PURPOSE: To determine whether protease inhibitors cause regression of periventricular white matter signal intensity abnormalities in patients with human immunodeficiency virus (HIV) encephalopathy and whether the changes on magnetic resonance (MR) images correlate with cognitive improvement. MATERIALS AND METHODS: MR Images were retrospectively and prospectively analyzed in 16 adult patients with HIV encephalopathy. White matter and basal ganglia signal intensity abnormalities on initial long repetition time (TR) images were compared with those on subsequent long TR images in patients who received and in patients who did not receive protease inhibitors. Clinical correlation was obtained. RESULTS: Of the nine patients receiving protease inhibitors, four showed nearly complete regression, four showed interval stability, and one showed slight progression. Thus, eight patients (89%) demonstrated either stability or improvement in white matter disease, which correlated with cognitive improvement. Of the seven patients not receiving protease inhibitors, six (86%) showed marked progression with a decline in cognitive function and one had no interval change. The difference between the two groups was statistically significant. Of the two patients receiving protease inhibitors who initially had basal ganglia signal intensity abnormalities, one demonstrated resolution and one nearly complete resolution subsequently. CONCLUSION: Although the patient population is small, protease inhibitors may cause regression of periventricular white matter and basal ganglia signal intensity abnormalities in HIV encephalopathy and may have a role in treatment.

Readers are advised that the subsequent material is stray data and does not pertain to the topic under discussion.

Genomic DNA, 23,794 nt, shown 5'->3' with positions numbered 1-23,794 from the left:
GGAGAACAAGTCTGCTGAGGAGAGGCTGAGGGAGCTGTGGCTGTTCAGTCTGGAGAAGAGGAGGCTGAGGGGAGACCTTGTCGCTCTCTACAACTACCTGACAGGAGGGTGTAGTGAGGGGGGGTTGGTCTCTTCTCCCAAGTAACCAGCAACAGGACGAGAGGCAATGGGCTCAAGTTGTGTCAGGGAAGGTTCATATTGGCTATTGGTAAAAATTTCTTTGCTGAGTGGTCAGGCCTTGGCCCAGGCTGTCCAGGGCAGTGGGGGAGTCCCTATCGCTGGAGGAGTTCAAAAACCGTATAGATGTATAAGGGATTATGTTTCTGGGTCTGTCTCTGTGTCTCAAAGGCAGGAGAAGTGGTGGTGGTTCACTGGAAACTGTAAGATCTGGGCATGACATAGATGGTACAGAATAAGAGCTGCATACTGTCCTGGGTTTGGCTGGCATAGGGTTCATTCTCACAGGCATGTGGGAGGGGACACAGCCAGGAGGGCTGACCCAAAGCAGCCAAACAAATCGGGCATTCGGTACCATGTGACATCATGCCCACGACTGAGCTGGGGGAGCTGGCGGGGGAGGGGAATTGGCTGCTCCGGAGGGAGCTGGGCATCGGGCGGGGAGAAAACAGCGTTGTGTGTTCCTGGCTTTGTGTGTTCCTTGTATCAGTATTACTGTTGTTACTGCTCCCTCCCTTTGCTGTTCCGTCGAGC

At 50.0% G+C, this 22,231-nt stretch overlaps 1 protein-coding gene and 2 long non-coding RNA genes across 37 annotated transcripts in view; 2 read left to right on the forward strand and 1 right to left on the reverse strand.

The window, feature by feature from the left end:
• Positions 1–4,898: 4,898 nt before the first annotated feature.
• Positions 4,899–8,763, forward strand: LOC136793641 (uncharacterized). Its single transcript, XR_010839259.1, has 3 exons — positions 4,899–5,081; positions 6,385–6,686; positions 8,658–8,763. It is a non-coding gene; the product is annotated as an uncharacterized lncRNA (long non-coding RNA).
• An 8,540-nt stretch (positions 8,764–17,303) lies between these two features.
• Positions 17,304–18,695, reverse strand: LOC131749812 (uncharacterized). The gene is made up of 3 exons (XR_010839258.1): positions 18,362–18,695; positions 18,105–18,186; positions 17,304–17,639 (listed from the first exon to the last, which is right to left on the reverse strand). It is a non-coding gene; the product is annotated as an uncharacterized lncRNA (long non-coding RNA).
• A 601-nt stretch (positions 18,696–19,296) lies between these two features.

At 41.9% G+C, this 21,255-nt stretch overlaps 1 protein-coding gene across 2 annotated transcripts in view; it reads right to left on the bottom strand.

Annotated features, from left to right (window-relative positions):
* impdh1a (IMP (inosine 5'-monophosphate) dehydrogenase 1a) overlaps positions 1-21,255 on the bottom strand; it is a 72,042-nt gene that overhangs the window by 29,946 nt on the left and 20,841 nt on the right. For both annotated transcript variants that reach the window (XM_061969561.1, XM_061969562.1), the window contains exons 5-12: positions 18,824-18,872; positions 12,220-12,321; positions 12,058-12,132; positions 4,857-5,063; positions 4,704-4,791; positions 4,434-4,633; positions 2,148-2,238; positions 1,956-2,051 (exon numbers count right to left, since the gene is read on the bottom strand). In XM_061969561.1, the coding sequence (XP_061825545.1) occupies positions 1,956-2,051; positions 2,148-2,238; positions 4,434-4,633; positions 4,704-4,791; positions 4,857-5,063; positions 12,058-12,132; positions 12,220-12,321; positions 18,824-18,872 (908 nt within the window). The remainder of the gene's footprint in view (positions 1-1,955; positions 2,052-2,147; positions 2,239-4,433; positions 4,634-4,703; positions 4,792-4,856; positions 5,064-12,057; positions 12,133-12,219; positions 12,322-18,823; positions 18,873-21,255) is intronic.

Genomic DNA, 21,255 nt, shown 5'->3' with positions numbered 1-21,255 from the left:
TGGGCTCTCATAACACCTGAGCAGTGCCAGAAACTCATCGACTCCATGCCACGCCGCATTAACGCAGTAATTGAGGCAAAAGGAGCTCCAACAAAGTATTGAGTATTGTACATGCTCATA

- Acquired immunodeficiency syndrome (AIDS)
- Brain, MR
- Brain, disease
- Brain, white matter
ASJC Scopus subject areas
- Radiology Nuclear Medicine and imaging